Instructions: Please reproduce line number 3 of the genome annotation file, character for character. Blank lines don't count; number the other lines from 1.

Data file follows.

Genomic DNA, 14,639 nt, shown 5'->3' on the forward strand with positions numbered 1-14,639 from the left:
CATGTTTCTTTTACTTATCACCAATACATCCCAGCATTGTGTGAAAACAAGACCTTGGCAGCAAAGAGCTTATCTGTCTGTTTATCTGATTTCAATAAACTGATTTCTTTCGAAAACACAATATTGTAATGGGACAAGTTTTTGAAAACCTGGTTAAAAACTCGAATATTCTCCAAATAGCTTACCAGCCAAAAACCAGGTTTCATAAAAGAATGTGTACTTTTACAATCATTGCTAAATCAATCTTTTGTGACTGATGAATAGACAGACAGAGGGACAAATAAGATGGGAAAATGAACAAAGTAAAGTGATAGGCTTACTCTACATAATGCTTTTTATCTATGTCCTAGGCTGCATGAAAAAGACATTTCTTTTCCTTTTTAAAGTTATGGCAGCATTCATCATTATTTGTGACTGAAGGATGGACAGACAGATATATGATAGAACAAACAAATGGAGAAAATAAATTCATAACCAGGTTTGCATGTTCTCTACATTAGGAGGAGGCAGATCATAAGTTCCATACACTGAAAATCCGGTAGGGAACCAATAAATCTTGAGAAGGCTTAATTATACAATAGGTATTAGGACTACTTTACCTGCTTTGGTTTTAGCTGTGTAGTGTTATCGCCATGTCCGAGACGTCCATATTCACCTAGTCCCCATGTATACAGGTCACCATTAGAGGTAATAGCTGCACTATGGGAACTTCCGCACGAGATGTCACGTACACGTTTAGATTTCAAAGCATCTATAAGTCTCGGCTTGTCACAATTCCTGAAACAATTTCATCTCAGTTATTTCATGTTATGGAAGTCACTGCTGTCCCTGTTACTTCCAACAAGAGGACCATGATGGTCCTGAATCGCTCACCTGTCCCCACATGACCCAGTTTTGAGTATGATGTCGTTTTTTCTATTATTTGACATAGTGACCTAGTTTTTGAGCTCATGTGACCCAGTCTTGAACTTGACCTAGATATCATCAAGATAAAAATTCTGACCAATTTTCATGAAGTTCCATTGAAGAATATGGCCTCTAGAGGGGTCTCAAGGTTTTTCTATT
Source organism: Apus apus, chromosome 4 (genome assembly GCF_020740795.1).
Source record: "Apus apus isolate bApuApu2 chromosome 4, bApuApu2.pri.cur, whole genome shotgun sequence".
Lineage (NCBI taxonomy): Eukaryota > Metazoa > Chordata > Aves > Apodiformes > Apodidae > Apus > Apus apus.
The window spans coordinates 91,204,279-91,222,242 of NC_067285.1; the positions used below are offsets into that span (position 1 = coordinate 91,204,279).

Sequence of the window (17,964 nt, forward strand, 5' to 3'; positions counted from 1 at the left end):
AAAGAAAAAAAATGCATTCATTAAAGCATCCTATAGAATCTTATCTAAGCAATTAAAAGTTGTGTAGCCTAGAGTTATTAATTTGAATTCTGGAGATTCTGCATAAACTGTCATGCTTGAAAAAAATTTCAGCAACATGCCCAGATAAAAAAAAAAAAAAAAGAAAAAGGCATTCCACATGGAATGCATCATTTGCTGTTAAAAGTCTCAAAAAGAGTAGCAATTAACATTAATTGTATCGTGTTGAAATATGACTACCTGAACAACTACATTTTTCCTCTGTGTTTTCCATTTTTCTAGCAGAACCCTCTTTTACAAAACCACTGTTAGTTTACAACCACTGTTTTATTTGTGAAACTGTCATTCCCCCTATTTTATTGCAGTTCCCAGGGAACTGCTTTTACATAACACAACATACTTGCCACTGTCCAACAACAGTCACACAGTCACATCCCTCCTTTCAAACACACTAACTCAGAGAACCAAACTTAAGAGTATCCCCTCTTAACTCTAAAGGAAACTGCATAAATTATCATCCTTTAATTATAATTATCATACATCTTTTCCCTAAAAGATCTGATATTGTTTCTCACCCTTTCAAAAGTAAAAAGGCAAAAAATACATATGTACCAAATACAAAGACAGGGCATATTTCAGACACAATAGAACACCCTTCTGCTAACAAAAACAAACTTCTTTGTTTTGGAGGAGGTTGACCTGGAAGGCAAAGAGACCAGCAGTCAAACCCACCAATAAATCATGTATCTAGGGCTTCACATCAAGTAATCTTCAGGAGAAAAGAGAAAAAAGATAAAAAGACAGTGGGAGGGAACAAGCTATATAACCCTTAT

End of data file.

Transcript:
Source organism: Apus apus, chromosome 4 (genome assembly GCF_020740795.1).